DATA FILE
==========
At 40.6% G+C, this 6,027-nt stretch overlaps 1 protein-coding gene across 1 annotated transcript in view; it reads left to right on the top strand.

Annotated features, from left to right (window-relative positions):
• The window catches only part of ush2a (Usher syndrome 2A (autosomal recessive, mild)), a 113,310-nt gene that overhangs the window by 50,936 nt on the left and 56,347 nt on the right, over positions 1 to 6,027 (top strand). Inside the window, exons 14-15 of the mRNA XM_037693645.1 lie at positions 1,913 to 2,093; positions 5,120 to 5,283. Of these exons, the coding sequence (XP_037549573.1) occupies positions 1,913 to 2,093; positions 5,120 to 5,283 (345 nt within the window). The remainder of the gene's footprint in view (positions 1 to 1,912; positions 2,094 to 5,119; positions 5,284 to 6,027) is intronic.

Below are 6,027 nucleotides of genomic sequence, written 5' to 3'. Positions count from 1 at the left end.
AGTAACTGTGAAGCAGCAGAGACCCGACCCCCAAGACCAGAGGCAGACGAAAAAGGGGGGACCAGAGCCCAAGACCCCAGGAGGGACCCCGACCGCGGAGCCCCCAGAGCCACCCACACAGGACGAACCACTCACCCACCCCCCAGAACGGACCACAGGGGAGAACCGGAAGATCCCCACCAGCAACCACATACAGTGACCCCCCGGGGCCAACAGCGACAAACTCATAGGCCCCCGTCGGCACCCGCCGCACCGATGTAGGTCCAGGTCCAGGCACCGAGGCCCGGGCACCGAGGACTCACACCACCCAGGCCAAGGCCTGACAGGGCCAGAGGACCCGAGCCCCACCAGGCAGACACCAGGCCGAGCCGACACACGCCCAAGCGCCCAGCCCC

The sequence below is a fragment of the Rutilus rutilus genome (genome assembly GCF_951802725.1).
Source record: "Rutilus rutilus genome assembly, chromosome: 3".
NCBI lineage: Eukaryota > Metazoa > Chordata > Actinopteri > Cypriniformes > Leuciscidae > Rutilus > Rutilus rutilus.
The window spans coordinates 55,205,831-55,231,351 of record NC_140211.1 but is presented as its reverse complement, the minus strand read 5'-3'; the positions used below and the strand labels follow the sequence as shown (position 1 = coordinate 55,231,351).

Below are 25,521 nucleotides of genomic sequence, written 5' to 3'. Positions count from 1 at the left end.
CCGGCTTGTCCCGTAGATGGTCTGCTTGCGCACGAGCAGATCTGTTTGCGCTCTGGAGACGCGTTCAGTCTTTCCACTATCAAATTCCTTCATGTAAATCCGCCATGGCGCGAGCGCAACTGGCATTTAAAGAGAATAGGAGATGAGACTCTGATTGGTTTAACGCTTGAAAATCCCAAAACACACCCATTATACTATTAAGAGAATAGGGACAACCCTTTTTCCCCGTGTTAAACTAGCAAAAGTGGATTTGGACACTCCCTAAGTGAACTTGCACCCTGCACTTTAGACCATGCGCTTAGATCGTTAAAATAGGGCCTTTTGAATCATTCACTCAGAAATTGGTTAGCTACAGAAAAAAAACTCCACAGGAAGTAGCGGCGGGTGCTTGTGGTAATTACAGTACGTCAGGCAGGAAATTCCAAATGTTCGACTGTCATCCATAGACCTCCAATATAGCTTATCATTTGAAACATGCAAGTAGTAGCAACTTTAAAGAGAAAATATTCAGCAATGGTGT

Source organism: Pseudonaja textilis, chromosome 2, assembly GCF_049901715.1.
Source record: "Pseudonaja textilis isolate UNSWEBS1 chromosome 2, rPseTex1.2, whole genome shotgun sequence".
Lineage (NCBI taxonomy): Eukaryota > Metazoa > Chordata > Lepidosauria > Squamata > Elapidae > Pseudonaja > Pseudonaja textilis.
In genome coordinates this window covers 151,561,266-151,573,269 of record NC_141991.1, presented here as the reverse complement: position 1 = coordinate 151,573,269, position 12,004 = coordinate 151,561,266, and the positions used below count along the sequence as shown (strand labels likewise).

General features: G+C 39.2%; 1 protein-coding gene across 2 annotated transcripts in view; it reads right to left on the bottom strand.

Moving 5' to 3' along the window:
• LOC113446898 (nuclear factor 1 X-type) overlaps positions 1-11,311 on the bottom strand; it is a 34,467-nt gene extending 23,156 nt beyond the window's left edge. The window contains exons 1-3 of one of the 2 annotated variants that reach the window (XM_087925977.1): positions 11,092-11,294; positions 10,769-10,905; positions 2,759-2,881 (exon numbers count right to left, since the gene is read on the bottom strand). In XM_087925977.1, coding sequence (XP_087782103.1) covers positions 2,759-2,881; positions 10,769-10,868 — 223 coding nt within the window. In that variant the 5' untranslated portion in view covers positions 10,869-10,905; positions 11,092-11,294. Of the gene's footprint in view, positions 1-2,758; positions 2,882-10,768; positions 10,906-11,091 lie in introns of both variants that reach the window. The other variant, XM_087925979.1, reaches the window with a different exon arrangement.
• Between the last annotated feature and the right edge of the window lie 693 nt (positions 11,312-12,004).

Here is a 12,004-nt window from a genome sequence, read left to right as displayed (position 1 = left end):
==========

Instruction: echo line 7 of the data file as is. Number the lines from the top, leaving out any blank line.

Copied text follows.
Source record: "Rutilus rutilus genome assembly, chromosome: 3".